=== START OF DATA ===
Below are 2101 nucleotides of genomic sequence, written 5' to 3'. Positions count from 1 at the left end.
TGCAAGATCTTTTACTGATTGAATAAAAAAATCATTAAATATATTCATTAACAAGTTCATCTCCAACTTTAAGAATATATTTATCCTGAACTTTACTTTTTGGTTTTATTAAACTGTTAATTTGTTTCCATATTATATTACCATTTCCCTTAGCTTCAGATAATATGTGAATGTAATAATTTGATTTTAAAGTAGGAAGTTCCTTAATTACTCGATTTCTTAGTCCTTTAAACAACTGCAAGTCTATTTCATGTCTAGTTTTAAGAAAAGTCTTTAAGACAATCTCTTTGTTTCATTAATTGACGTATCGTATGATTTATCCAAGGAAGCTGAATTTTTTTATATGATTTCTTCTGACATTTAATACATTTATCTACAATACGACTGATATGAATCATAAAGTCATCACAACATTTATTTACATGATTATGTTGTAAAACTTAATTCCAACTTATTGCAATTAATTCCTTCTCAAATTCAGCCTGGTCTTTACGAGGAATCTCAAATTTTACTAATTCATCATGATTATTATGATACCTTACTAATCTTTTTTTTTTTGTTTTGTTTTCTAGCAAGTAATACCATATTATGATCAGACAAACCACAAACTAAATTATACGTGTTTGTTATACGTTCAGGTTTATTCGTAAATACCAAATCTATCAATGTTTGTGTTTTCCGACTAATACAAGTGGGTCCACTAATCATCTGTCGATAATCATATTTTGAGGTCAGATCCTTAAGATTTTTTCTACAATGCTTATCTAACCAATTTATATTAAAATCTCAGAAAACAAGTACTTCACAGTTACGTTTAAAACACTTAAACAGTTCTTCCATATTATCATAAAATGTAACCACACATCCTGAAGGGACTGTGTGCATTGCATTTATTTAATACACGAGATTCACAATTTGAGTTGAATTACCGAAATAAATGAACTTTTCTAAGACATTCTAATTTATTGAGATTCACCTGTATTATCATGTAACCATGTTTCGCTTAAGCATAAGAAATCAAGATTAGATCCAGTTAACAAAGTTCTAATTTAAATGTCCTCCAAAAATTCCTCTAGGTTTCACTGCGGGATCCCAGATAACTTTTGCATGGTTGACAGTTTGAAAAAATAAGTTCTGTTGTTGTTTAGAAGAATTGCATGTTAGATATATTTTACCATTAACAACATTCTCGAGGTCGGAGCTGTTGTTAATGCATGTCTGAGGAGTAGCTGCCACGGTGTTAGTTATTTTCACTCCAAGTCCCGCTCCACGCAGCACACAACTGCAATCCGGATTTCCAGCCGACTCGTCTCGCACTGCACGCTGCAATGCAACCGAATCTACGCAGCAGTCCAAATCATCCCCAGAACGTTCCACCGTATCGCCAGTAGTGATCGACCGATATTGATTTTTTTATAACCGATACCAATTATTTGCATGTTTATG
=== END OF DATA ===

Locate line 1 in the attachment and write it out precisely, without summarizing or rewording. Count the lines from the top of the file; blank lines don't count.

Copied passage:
Below are 2101 nucleotides of genomic sequence, written 5' to 3'. Positions count from 1 at the left end.